The advent of the internet brought along with it a host of new terms that are basically unnecessary since to a great extent they are crimes or are cons that lead to a crime. For example, “social engineering” is a way of manipulating to people to divulge personal information, often in order to hack into their various accounts, both online accounts and bank accounts. Calling this con “social engineering” in no way lessens the crime. People have done time for such crimes.
Another term that seems to have become prevalent recently is “swatting.” A person calls 911 and “social engineers” the dispatcher into sending emergency personnel to an address, sometimes as a prank, more often as revenge to discredit an individual. Sometimes they use cyber skills such as “caller ID spoofing,” causing a different number to show up on caller ID. The goal of such calls is to get a whole SWAT team to descend on the unsuspecting household, hence the term “swatting.”
Not quite as serious, except to the person it happens to is “clickjacking,” which is when someone (or some computer robot) tries to get you to click on a link and divulge personal information. If you’re on Twitter of Facebook, you see such things all the time. “Did you see this picture of you lol,” is one I get freqently. Since hardly anyone ever takes my photo, and if they do, they either send it to me or post it on facebook, I know the link is a scam. And even if I didn’t know, I’m leery enough never to sign in to unfamiliar sites with my twitter or facebook passwords. I like to keep everything separate, though perhaps that is old-fashioned of me. (How strange to use the word “old fashioned” about something that is new within my life time.)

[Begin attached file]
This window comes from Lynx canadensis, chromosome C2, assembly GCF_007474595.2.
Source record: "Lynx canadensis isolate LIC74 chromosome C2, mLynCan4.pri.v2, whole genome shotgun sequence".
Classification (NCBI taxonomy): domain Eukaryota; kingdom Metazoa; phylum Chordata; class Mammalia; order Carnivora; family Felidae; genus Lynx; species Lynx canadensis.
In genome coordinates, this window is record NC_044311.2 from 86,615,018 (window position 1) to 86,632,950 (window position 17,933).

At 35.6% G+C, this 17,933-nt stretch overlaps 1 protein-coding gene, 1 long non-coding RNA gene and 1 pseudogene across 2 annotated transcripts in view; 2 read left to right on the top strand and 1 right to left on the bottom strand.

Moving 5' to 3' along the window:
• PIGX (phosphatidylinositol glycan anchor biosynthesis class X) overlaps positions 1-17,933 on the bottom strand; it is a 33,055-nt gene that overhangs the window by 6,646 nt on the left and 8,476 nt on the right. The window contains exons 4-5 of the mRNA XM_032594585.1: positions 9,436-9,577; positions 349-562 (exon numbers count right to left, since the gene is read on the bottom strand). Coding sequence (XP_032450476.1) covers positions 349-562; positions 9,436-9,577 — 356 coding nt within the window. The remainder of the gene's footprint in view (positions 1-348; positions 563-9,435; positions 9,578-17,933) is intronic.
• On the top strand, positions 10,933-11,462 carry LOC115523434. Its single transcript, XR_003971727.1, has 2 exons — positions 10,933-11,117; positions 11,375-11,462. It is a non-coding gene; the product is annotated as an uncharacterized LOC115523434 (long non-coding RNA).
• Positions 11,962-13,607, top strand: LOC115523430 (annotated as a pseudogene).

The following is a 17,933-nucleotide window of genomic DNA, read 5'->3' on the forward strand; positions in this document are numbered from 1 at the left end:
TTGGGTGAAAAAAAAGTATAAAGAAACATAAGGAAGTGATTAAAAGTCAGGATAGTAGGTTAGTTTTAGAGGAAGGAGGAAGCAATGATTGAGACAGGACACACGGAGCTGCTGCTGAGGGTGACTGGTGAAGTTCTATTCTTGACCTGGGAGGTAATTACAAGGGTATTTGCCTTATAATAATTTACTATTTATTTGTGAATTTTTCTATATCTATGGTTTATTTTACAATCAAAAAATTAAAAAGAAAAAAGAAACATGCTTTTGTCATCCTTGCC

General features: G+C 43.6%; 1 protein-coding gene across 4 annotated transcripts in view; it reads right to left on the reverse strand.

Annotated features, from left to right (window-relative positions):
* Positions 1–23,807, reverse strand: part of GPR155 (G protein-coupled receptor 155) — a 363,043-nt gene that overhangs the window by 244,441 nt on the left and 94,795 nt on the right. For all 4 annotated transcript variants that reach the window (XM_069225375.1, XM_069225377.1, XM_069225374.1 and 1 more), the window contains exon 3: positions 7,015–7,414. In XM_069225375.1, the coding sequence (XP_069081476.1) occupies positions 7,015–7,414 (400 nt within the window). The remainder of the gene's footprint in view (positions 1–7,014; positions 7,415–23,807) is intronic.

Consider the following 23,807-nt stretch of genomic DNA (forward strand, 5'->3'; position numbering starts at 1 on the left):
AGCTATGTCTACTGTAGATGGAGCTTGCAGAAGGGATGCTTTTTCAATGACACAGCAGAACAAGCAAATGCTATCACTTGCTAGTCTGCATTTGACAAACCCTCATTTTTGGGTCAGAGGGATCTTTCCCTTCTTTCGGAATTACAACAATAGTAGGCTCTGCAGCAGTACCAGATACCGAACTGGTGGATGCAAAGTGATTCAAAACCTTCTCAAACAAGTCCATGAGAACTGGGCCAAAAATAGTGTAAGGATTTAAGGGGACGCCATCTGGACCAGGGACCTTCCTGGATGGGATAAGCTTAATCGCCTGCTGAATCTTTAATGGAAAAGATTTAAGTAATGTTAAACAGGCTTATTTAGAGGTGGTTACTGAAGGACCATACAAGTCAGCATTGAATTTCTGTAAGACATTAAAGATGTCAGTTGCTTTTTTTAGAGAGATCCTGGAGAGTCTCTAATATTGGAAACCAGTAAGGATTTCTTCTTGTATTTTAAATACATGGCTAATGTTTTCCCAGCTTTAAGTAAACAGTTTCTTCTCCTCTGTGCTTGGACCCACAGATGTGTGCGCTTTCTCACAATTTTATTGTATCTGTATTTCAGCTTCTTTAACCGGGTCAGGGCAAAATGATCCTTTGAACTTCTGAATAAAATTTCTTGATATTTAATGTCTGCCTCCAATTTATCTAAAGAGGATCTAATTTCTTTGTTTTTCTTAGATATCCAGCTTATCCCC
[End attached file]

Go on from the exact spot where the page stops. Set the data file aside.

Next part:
The point of this article is to be careful, of course. But mostly it’s a rebellion against the silly words that mask the simple truth. All of these actions — social engineering, swatting, clickjacking, caller ID spoofing, along with the dozens of terms not mentioned here — constitute fraud.
Pat Bertram is the author of the suspense novels Light Bringer, More Deaths Than One, A Spark of Heavenly Fire, and Daughter Am I. Bertram is also the author of Grief: The Great Yearning, “an exquisite book, wrenching to read, and at the same time full of profound truths.” All Bertram’s books are published by Second Wind Publishing. Connect with Pat on Google+